Abstract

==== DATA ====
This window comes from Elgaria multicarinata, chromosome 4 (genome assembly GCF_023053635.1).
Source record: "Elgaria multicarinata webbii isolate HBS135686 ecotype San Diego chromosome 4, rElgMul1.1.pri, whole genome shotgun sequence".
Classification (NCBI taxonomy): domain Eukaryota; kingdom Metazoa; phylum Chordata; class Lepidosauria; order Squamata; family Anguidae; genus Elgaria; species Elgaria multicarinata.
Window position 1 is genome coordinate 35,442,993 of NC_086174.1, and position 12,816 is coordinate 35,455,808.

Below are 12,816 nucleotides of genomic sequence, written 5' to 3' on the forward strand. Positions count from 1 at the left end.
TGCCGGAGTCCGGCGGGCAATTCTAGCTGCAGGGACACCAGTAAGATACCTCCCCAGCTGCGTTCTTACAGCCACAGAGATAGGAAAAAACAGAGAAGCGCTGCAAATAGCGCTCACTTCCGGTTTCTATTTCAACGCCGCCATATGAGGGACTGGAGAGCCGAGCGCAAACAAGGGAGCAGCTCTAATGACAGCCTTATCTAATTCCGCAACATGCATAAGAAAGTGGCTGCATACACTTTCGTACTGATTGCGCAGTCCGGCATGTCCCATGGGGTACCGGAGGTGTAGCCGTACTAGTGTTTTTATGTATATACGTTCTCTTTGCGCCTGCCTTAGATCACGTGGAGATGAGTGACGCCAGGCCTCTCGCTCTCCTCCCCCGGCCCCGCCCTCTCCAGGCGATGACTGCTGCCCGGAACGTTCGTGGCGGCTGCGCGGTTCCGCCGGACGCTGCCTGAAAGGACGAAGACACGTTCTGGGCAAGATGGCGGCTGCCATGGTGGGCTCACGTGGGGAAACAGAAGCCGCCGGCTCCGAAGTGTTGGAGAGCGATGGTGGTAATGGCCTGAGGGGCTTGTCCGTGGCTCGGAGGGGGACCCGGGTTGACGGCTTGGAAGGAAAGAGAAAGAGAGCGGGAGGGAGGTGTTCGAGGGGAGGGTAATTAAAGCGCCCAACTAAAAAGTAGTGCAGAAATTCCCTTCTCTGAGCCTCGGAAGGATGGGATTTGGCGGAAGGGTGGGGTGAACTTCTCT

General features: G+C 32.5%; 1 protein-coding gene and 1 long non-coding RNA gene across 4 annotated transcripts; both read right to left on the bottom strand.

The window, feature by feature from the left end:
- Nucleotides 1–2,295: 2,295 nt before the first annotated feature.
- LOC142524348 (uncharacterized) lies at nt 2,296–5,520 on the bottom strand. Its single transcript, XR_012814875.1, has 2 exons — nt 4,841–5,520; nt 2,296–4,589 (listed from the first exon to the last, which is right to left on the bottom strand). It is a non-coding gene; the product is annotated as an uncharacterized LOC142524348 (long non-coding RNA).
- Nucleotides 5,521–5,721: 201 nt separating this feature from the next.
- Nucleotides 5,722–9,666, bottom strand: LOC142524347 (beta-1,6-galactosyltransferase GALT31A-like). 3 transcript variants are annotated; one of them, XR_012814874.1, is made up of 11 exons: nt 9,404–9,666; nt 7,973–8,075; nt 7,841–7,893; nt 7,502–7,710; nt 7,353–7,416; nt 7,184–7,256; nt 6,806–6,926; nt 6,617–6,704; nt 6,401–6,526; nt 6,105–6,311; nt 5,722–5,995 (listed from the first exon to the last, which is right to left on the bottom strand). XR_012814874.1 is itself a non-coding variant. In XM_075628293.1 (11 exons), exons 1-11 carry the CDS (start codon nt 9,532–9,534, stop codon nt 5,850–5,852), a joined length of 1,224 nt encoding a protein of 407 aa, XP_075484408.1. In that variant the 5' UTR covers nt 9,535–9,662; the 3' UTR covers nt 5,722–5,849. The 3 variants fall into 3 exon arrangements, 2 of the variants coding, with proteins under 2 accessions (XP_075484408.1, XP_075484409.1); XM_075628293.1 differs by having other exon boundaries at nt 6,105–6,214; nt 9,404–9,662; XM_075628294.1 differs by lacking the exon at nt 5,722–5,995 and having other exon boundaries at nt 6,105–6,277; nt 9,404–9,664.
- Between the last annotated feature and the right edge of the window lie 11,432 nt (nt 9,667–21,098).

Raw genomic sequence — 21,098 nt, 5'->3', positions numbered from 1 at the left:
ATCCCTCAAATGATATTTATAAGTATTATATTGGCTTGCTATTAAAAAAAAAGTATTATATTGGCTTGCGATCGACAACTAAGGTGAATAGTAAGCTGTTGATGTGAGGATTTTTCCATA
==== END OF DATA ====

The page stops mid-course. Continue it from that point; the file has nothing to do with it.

We report the first ever Raman and infrared microspectroscopic images of human cells at different stages of mitosis. These spectroscopic methods monitor the distribution of condensed nuclear chromatin, and other biochemical components, utilizing inherent protein and DNA spectral markers, and, therefore, do not require the use of any stains. In conjunction with previously reported data from the G1, S, and G2 phases of the cell cycle, the complete cell division cycle has now been mapped by spectroscopic methods. Although the results reported here do not offer new insights into the distribution of biochemical components during mitosis, the recognition of cell division without the use of stains, and the possibility of doing so on living cells, may be useful for an automatic, spectroscopic determination of the proliferation rates of cells and tissues. Spectral images were constructed by plotting spectral intensities of DNA or protein versus the coordinates from which spectra were recorded. We found that both Raman and infrared intensities depend on the overall chromatin density variation among the individual subphases of mitosis.

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